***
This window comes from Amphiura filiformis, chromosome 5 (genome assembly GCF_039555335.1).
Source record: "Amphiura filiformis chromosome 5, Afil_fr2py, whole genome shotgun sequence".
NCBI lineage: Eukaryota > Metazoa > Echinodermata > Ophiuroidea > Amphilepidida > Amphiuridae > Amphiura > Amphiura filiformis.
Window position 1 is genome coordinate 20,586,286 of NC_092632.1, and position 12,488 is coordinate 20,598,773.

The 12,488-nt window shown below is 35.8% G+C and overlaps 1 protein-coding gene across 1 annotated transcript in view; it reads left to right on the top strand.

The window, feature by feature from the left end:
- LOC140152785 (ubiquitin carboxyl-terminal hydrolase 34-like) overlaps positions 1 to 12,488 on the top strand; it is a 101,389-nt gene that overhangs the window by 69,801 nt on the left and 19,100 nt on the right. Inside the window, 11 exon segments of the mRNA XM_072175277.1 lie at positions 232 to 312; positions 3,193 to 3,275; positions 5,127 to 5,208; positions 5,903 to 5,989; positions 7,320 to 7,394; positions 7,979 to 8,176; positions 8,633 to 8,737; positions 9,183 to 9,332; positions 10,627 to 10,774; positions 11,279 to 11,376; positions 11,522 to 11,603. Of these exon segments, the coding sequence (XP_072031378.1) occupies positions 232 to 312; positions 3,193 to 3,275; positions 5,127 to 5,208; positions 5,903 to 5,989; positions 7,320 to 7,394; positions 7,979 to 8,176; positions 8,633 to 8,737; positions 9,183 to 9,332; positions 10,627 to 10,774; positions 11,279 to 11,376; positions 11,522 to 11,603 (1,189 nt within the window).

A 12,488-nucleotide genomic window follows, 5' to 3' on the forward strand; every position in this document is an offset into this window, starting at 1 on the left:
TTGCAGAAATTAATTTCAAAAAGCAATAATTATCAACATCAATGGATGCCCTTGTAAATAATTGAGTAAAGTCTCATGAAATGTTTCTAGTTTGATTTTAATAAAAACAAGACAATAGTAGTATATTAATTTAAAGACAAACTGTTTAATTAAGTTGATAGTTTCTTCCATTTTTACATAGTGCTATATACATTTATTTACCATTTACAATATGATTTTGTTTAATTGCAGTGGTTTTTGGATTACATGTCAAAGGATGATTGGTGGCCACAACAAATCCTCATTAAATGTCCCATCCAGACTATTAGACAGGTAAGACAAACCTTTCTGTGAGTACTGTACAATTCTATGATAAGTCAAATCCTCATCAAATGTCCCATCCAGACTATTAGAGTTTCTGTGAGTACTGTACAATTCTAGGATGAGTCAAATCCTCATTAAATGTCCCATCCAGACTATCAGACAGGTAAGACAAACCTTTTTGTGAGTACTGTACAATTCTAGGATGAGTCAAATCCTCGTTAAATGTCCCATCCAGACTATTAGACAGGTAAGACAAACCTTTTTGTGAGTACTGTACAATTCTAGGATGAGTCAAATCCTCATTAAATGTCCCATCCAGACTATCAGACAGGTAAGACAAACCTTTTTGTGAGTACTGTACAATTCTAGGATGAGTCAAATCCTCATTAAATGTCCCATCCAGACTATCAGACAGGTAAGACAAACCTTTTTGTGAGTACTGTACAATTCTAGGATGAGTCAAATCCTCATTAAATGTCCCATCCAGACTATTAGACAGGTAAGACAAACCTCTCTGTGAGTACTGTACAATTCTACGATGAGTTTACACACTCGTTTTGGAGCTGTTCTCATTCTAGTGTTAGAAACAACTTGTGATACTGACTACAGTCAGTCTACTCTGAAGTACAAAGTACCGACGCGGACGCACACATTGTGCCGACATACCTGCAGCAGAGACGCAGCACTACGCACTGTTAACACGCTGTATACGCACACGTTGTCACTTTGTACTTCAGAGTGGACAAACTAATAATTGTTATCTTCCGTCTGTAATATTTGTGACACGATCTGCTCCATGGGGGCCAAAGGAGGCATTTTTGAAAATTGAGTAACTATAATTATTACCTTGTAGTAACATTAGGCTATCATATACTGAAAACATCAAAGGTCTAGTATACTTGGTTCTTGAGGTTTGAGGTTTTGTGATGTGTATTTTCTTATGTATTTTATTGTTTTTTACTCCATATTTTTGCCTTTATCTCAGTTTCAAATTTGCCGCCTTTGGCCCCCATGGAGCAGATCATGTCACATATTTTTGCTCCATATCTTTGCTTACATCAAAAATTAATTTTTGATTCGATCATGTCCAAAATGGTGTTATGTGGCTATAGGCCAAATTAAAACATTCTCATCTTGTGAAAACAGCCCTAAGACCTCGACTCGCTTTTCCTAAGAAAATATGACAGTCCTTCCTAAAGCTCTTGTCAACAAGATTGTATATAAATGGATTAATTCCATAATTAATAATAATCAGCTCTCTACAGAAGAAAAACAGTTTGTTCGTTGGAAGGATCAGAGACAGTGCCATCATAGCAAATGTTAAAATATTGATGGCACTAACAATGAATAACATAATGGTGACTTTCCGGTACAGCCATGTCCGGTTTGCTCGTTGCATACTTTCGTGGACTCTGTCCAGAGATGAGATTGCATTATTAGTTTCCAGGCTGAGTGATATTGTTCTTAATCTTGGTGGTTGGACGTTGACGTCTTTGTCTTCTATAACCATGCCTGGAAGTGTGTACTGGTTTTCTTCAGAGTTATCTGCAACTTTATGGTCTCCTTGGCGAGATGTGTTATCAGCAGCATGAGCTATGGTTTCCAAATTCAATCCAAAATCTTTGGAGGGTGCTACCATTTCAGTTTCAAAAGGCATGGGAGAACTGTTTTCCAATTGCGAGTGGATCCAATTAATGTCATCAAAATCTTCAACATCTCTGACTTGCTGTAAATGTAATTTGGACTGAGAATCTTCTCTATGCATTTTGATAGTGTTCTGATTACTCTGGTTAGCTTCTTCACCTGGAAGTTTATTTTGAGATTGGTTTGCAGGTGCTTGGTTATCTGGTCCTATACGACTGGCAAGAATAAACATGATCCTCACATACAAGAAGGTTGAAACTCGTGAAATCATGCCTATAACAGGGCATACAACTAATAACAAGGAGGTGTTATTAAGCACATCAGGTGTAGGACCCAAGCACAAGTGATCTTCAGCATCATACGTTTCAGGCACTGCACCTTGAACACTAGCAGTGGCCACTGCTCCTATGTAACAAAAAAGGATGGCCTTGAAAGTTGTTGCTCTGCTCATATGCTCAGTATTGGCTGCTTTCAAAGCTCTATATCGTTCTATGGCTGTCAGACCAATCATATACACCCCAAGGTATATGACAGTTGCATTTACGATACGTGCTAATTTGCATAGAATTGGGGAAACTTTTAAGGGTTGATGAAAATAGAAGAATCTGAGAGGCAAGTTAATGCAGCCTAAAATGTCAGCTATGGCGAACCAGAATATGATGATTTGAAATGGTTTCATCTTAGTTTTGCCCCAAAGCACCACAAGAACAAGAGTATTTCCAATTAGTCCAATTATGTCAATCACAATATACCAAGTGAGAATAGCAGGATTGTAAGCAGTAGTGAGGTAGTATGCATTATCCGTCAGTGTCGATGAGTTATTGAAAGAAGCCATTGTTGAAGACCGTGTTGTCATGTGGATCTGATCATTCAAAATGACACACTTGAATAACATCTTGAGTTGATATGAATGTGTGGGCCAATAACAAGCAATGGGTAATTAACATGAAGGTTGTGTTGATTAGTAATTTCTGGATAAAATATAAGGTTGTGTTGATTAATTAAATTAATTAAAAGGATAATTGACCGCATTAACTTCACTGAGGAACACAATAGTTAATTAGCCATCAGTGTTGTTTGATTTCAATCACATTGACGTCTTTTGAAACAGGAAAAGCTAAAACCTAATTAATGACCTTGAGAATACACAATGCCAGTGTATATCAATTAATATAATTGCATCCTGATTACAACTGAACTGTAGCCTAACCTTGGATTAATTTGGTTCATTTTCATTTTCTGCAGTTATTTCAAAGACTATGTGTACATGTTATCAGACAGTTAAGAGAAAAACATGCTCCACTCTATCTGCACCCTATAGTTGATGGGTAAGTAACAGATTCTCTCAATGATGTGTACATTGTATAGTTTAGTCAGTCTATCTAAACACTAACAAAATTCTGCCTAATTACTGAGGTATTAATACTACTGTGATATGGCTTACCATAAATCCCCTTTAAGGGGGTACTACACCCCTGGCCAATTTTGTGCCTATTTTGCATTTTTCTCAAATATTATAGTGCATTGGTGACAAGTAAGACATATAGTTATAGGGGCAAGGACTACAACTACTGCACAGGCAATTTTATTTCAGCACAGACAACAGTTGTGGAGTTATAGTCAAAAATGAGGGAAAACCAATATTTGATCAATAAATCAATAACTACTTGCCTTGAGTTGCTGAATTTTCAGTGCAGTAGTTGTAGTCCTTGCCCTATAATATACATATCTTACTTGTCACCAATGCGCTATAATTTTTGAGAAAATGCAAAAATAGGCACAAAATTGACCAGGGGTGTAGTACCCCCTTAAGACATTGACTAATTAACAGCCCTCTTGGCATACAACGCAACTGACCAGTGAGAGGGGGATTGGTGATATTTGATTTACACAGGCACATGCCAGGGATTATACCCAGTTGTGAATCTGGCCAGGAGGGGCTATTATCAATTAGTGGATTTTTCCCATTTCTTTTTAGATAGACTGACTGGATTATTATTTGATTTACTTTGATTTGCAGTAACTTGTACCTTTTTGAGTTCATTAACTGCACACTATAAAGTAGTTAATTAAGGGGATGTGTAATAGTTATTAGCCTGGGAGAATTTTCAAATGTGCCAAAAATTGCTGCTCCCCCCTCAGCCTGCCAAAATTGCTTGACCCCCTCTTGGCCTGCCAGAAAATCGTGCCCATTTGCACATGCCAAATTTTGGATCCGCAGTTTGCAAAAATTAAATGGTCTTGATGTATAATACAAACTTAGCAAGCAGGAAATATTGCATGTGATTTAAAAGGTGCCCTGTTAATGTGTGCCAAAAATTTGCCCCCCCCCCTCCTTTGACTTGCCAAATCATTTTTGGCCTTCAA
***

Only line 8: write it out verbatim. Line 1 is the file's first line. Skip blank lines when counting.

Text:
A 12,488-nucleotide genomic window follows, 5' to 3' on the forward strand; every position in this document is an offset into this window, starting at 1 on the left: